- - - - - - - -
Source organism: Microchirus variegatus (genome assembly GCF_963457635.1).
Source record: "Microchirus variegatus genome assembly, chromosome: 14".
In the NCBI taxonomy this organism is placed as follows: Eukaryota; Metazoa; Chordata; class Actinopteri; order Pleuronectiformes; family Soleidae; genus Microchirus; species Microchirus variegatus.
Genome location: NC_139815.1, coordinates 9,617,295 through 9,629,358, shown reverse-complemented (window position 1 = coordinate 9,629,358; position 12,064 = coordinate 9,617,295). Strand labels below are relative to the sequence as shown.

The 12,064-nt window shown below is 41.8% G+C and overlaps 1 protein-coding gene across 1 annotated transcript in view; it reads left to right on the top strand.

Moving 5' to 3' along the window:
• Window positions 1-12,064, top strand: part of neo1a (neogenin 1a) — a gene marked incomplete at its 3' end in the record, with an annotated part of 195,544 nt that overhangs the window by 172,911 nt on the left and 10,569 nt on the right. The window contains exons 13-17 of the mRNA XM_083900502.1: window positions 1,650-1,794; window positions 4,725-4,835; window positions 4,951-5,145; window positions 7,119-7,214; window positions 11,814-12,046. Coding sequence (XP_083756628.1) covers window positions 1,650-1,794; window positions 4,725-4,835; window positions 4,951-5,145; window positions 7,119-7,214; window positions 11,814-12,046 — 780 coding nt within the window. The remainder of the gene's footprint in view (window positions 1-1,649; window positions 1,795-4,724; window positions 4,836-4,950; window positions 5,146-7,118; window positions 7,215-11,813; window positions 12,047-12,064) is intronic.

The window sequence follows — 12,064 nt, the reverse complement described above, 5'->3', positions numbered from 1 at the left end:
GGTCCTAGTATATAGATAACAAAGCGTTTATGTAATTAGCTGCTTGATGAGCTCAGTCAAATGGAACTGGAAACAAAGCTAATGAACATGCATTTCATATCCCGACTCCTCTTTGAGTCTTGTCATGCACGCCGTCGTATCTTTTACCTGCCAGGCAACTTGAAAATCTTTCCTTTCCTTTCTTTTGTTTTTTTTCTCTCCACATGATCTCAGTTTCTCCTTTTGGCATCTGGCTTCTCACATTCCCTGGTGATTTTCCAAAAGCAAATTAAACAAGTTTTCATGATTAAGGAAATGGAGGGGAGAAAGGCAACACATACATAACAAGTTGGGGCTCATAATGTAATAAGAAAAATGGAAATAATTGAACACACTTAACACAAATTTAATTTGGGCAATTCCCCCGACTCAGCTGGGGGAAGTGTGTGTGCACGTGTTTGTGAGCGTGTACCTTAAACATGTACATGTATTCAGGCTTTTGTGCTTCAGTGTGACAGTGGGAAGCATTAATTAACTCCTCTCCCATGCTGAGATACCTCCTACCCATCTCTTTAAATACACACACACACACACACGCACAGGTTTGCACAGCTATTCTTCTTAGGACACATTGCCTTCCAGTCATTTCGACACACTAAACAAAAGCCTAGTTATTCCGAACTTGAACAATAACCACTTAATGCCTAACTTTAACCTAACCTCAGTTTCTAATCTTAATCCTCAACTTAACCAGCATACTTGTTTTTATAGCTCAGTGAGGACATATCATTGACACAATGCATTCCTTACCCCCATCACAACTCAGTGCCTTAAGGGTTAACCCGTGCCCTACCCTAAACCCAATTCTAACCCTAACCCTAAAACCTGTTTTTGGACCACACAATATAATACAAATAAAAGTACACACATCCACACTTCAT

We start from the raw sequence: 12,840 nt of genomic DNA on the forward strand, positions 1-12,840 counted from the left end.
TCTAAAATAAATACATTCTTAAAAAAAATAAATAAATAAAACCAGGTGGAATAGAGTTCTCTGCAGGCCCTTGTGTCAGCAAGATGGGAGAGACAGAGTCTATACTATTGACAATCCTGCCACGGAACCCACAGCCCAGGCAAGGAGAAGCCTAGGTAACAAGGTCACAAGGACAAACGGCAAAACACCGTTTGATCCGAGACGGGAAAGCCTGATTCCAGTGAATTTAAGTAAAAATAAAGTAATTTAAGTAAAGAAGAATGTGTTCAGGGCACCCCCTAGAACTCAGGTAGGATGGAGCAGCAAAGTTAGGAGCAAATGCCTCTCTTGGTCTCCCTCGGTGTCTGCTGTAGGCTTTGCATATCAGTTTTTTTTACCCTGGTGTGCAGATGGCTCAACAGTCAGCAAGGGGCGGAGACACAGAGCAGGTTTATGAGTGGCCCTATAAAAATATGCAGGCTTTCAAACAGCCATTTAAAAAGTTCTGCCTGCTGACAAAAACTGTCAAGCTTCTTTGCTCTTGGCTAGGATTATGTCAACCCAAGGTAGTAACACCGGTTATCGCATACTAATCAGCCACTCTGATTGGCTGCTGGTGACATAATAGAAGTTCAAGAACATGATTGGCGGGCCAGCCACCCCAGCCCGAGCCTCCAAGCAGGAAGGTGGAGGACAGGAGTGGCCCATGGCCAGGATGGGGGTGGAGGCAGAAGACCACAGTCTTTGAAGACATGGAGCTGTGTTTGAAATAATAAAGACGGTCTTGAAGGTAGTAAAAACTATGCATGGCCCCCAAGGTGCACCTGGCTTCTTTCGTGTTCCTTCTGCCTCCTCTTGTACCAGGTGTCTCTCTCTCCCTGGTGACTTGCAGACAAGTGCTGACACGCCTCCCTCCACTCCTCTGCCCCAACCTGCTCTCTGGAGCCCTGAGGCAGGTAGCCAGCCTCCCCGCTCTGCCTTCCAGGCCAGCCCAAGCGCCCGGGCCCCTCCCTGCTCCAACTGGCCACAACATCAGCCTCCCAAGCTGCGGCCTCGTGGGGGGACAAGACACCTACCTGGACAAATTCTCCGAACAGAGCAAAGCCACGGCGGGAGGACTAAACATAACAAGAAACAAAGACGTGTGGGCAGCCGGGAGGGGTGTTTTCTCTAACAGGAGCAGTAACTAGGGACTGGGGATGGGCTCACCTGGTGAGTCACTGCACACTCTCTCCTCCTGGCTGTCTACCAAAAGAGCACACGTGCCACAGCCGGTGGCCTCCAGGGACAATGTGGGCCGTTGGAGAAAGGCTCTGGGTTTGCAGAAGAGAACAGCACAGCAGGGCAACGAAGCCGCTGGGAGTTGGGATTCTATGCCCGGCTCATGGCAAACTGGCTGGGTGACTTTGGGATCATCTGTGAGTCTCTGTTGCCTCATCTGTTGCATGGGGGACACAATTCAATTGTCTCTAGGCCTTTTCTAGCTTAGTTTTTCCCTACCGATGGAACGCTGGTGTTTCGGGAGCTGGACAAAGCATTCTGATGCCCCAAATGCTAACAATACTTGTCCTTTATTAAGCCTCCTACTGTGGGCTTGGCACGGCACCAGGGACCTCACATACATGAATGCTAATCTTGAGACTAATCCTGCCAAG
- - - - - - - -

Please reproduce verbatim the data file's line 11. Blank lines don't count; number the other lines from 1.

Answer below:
TCTAAAATAAATACATTCTTAAAAAAAATAAATAAATAAAACCAGGTGGAATAGAGTTCTCTGCAGGCCCTTGTGTCAGCAAGATGGGAGAGACAGAGTCTATACTATTGACAATCCTGCCACGGAACCCACAGCCCAGGCAAGGAGAAGCCTAGGTAACAAGGTCACAAGGACAAACGGCAAAACACCGTTTGATCCGAGACGGGAAAGCCTGATTCCAGTGAATTTAAGTAAAAATAAAGTAATTTAAGTAAAGAAGAATGTGTTCAGGGCACCCCCTAGAACTCAGGTAGGATGGAGCAGCAAAGTTAGGAGCAAATGCCTCTCTTGGTCTCCCTCGGTGTCTGCTGTAGGCTTTGCATATCAGTTTTTTTTACCCTGGTGTGCAGATGGCTCAACAGTCAGCAAGGGGCGGAGACACAGAGCAGGTTTATGAGTGGCCCTATAAAAATATGCAGGCTTTCAAACAGCCATTTAAAAAGTTCTGCCTGCTGACAAAAACTGTCAAGCTTCTTTGCTCTTGGCTAGGATTATGTCAACCCAAGGTAGTAACACCGGTTATCGCATACTAATCAGCCACTCTGATTGGCTGCTGGTGACATAATAGAAGTTCAAGAACATGATTGGCGGGCCAGCCACCCCAGCCCGAGCCTCCAAGCAGGAAGGTGGAGGACAGGAGTGGCCCATGGCCAGGATGGGGGTGGAGGCAGAAGACCACAGTCTTTGAAGACATGGAGCTGTGTTTGAAATAATAAAGACGGTCTTGAAGGTAGTAAAAACTATGCATGGCCCCCAAGGTGCACCTGGCTTCTTTCGTGTTCCTTCTGCCTCCTCTTGTACCAGGTGTCTCTCTCTCCCTGGTGACTTGCAGACAAGTGCTGACACGCCTCCCTCCACTCCTCTGCCCCAACCTGCTCTCTGGAGCCCTGAGGCAGGTAGCCAGCCTCCCCGCTCTGCCTTCCAGGCCAGCCCAAGCGCCCGGGCCCCTCCCTGCTCCAACTGGCCACAACATCAGCCTCCCAAGCTGCGGCCTCGTGGGGGGACAAGACACCTACCTGGACAAATTCTCCGAACAGAGCAAAGCCACGGCGGGAGGACTAAACATAACAAGAAACAAAGACGTGTGGGCAGCCGGGAGGGGTGTTTTCTCTAACAGGAGCAGTAACTAGGGACTGGGGATGGGCTCACCTGGTGAGTCACTGCACACTCTCTCCTCCTGGCTGTCTACCAAAAGAGCACACGTGCCACAGCCGGTGGCCTCCAGGGACAATGTGGGCCGTTGGAGAAAGGCTCTGGGTTTGCAGAAGAGAACAGCACAGCAGGGCAACGAAGCCGCTGGGAGTTGGGATTCTATGCCCGGCTCATGGCAAACTGGCTGGGTGACTTTGGGATCATCTGTGAGTCTCTGTTGCCTCATCTGTTGCATGGGGGACACAATTCAATTGTCTCTAGGCCTTTTCTAGCTTAGTTTTTCCCTACCGATGGAACGCTGGTGTTTCGGGAGCTGGACAAAGCATTCTGATGCCCCAAATGCTAACAATACTTGTCCTTTATTAAGCCTCCTACTGTGGGCTTGGCACGGCACCAGGGACCTCACATACATGAATGCTAATCTTGAGACTAATCCTGCCAAG